AFP-IL State Director in "Reboot Illinois": LET THE TEMPORARY TAX HIKE EXPIRE
This Op-Ed appeared on Reboot Illinois on Wednesday, February 13, 2013.
LET THE TEMPORARY TAX HIKE EXPIRE
Most of us can remember the time, not that long ago, when Illinois was the economic powerhouse of the Midwest. With a highly trained workforce, great educational institutions, a vibrant metropolitan center and an indomitable “can-do” spirit, the Land of Lincoln became a desirable home for dozens of Fortune 500 companies and thousands of smaller employers, all of whom provided good jobs and livelihoods for families across Illinois.
Our flat 3% personal income tax rate along with a reasonable 4.8% corporate income tax rate gave us a competitive advantage over higher tax neighboring states like Wisconsin and Iowa. Even as a highly litigious and pro-union state, Illinois could couple its tax rate with its built-in attributes to make a strong case for employers and employees to locate and expand here.
Unfortunately, the dark clouds of deficits brought on by fiscal mismanagement and over-spending gathered over the past decade, manifesting themselves in the form of unsustainable pension liabilities and unpaid bills. In 2011, Governor Quinn led legislators in passing a 67% “temporary” increase in the income tax, pushing the personal income rate up to 5% and the corporate income rate to 7%. The justification provided for the state’s largest tax hike was to pay down Illinois’ unpaid bills and begin addressing pension costs—noble goals. Unfortunately, two year later there are still over $9 billion in unpaid bills and the entirety of the revenue from the tax increase was swallowed up by escalating pension payments.
At the time of passage, Senate President John Cullerton said: “A portion of this tax (increase) is going to expire in four years… This, again, is a temporary tax.” However, “temporary” tax increases in Illinois have become permanent before and plenty of Illinois politicians would like nothing more than to hold on to all the taxpayers’ money they are currently collecting. What those lawmakers must realize is that Illinois cannot afford to keep its income tax hike because it lessens our competitiveness with other states, while also discouraging entrepreneurship by creating a significant barrier to starting a business. As the Commission on Government Forecasting & Accountability (COGFA) stated in their January 2013 report, “(T)emporary hikes in the personal and corporate income tax rates have hurt Illinois’ competitiveness.”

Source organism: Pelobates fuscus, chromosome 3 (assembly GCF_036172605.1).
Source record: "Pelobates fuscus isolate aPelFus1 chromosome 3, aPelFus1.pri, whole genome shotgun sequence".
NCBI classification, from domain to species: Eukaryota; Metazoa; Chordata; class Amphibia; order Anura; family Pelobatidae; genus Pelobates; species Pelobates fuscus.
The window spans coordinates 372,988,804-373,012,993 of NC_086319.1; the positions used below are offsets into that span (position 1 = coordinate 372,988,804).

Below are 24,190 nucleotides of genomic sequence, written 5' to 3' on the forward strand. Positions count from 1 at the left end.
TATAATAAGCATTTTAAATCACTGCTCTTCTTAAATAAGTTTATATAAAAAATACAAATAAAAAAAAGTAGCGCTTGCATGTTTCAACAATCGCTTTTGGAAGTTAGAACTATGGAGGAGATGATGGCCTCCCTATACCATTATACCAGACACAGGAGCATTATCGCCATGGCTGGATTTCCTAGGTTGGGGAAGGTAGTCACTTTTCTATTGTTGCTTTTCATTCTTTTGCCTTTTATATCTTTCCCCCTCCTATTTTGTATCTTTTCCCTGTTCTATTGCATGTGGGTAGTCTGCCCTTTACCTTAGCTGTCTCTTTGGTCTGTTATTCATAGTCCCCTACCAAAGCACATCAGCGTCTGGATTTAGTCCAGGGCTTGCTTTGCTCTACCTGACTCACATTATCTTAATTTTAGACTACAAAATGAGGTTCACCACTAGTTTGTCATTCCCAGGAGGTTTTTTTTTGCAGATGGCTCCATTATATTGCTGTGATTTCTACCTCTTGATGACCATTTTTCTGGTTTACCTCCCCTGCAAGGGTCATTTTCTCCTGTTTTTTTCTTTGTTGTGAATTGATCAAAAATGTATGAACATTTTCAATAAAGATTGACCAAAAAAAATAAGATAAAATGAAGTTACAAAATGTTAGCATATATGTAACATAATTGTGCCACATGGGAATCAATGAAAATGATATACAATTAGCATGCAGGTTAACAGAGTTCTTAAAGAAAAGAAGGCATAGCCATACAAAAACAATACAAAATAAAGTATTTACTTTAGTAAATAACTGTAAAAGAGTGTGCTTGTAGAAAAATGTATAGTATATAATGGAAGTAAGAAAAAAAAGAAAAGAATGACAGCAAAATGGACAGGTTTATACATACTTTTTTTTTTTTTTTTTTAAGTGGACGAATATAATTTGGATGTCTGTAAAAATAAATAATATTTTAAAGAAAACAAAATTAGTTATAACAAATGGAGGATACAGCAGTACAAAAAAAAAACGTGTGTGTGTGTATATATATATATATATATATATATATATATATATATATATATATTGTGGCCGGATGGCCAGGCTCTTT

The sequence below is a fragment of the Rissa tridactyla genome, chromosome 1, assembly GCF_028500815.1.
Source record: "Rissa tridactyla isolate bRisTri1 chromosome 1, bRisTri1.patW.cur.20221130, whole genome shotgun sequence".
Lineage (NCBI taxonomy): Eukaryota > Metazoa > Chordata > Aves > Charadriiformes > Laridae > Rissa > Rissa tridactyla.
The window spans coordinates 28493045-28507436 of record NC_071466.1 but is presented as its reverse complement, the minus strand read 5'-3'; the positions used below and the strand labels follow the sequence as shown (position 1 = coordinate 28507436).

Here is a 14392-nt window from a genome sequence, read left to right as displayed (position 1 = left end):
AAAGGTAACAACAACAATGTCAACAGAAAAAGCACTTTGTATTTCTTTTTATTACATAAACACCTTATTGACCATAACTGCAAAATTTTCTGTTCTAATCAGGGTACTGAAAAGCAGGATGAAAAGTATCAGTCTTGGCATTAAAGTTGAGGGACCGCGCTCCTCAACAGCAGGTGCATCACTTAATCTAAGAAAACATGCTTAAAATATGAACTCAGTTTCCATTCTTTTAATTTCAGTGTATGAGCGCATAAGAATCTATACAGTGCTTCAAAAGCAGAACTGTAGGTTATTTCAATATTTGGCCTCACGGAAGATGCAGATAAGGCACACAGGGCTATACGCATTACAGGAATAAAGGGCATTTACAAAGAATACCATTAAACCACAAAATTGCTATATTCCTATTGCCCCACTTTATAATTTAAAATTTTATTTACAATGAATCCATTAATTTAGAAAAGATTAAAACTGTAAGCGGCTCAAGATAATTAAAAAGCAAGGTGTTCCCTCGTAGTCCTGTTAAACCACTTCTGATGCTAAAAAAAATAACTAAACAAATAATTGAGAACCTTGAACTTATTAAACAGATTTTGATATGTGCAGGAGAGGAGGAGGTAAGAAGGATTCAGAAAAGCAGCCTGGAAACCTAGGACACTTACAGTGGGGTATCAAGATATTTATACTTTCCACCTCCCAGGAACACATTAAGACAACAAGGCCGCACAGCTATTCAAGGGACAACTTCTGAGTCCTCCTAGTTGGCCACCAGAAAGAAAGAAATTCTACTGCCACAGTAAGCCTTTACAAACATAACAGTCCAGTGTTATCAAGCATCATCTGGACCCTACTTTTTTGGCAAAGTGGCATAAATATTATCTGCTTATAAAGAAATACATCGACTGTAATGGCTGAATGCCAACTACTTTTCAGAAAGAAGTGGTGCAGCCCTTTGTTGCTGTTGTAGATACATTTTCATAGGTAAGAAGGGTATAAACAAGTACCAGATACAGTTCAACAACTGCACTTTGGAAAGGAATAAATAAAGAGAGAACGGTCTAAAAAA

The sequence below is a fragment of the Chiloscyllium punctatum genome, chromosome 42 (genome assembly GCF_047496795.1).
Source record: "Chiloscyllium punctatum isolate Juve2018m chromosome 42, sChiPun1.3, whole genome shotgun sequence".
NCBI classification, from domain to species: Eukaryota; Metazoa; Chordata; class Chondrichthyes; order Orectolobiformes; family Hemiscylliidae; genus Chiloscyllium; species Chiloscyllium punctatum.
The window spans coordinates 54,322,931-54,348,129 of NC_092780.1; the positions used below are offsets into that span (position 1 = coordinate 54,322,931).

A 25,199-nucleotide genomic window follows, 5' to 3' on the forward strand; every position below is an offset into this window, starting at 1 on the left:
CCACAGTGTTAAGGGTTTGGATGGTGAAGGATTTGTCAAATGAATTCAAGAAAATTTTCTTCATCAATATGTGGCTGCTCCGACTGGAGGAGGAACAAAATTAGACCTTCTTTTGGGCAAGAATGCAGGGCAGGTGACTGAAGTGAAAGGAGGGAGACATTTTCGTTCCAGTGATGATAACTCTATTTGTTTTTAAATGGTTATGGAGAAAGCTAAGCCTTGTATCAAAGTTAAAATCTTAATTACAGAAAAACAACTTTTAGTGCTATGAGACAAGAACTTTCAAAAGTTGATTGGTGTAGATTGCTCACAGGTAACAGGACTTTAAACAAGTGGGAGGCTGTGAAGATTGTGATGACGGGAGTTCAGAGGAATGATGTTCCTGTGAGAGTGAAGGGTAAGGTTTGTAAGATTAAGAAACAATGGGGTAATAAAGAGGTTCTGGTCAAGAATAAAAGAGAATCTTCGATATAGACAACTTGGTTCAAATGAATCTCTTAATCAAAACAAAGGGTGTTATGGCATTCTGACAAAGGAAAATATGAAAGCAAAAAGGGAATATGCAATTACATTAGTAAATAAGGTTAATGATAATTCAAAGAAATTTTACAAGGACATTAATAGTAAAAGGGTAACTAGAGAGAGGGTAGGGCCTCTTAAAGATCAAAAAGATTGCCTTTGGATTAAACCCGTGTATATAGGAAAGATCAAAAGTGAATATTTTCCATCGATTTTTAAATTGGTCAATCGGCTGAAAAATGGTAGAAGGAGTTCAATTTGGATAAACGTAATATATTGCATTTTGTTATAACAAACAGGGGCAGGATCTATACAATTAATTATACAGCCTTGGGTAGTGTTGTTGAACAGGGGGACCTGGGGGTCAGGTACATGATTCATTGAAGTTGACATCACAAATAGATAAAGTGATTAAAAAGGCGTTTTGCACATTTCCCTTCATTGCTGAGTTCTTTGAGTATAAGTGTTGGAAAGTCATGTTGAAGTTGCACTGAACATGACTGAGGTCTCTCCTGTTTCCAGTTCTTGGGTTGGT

Illinois must allow the income tax hike to sunset so it can regain one aspect of its competitive advantage as we compete with our neighbors and states throughout the US for jobs and employers. Indiana, hardly a traditional economic powerhouse , has remade itself under former Gov. Mitch Daniels’ leadership, restoring fiscal discipline, lowering taxes and embracing business-friendly policies to attract jobs. According to the Tax Foundation, Indiana ranks ahead of Illinois in every measure of tax climate, outpacing us in the sales, personal and corporate taxes, while receiving a rating of 11th overall versus Illinois ranking of 28th. Wisconsin, our neighbor to the north, still has a relatively high tax burden; however their collective bargaining and other business-friendly reforms are making it more attractive to job creators. And these reform-minded states are not standing still in the competition for jobs. Both Indiana and Wisconsin are poised to further reduce tax burdens on corporations and individuals this year. With all this state has to offer, Illinois should be out-performing its neighbors, but instead it is falling further behind these states because of bad policies implemented by poor leaders.
The many positive attributes of Illinois–its quality of life, agricultural assets, and logistical strengths–are all desirable to employers and families. Yet, Illinois’ strengths are obscured from view by the cloud of dismal financial realities it faces. Our leaders need to get busy helping those strengths shine through. A good first step would be to correct one of those poor decisions and allow the income tax hike to sunset. This is the first measure in telling employers and families that Illinois is serious about regaining its rightful place at the forefront of economic activity in the Heartland, producing new jobs and opportunities for its residents.
David W. From is the Illinois State Director of Americans for Prosperity.